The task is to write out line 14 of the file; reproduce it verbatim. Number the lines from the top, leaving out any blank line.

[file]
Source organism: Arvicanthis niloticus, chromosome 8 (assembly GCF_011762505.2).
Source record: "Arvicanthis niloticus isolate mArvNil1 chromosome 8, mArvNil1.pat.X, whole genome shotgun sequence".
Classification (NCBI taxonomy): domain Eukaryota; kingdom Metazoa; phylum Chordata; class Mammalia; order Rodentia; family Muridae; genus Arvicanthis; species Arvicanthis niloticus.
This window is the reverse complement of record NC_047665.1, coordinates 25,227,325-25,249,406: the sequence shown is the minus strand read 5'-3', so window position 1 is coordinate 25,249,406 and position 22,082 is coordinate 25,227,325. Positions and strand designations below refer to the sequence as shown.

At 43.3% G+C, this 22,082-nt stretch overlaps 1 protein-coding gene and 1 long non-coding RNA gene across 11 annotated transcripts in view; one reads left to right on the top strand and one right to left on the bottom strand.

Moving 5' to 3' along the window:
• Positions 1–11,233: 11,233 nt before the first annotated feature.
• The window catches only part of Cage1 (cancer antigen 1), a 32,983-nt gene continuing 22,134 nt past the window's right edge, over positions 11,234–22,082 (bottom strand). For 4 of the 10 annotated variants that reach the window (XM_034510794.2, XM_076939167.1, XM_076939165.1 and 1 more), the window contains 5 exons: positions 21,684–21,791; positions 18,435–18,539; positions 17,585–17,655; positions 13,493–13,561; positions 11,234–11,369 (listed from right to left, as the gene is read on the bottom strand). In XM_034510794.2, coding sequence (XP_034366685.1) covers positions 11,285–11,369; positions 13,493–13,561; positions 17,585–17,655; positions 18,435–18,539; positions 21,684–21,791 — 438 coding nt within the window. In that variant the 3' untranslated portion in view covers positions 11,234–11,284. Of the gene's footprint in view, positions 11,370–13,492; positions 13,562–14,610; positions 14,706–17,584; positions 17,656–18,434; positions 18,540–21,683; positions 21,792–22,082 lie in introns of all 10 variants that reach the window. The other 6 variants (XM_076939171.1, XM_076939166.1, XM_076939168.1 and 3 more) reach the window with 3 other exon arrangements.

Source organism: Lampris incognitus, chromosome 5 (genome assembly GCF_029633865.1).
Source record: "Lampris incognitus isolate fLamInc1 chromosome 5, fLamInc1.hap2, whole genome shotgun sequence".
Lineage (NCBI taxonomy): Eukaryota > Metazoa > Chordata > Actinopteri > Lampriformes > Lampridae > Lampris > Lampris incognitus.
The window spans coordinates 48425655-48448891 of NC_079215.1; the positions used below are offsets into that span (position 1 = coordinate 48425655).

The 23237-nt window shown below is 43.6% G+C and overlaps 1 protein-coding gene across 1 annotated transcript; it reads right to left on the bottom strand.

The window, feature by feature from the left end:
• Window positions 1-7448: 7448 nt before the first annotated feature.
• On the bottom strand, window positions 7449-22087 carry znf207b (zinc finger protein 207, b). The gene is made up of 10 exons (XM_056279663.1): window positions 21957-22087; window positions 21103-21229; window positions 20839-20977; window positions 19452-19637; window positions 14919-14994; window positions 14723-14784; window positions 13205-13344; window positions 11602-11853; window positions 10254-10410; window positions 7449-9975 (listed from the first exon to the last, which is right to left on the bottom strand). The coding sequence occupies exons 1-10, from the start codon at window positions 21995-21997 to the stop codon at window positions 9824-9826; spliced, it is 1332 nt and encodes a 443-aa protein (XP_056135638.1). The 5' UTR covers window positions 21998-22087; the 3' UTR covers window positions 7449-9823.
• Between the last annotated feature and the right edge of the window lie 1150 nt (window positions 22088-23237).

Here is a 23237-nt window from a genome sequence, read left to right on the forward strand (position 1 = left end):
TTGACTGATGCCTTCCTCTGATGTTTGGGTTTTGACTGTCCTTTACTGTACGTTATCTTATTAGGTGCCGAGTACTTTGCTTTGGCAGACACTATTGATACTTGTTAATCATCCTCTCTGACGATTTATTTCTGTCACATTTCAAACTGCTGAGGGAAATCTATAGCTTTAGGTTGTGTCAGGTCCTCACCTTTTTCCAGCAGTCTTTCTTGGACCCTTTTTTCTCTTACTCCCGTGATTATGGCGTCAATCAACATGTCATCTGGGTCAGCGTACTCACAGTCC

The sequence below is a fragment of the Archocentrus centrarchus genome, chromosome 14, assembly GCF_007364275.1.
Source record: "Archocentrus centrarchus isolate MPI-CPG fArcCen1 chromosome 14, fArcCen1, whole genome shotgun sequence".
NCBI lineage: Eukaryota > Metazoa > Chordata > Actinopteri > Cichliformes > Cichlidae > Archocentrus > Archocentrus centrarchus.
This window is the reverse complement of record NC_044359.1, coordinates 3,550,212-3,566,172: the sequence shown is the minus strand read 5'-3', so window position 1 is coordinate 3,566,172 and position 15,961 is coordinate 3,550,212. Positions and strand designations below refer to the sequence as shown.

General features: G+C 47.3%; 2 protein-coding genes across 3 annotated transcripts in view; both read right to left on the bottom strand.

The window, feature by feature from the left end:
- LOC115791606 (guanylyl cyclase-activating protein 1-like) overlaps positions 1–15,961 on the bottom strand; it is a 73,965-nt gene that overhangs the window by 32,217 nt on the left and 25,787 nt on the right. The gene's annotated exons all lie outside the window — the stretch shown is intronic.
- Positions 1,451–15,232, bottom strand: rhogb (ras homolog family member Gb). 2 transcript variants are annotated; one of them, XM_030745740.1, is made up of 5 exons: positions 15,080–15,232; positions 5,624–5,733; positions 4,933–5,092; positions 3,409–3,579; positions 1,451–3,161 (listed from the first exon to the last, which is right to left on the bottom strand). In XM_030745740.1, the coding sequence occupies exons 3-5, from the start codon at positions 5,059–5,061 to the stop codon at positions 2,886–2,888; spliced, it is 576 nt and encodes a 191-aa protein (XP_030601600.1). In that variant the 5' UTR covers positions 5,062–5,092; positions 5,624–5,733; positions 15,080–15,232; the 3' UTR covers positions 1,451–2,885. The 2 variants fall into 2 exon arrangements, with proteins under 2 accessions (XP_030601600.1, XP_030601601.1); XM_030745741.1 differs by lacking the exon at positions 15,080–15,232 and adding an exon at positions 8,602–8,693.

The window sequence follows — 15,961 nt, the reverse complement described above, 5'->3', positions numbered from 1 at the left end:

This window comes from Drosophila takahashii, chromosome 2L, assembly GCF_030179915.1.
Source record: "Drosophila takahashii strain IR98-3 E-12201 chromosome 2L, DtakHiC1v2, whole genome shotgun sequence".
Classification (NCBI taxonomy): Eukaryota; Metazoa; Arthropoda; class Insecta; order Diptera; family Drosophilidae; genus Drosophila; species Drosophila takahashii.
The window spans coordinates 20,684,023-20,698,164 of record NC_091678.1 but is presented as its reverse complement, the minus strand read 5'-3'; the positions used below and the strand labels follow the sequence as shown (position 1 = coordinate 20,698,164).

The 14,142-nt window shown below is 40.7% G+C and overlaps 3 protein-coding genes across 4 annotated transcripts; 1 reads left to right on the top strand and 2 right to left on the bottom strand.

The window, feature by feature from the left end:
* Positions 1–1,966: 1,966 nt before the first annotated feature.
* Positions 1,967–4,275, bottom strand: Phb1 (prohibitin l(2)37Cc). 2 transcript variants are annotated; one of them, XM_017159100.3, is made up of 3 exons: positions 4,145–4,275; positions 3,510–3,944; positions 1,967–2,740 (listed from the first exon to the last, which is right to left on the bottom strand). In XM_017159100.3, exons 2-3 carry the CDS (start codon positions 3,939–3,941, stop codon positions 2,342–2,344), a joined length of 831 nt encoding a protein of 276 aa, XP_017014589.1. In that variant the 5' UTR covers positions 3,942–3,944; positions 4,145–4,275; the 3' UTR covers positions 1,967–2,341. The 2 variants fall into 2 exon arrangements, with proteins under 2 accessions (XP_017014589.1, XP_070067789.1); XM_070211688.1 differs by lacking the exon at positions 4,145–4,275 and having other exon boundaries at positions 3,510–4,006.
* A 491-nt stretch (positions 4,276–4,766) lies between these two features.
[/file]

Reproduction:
The window, feature by feature from the left end: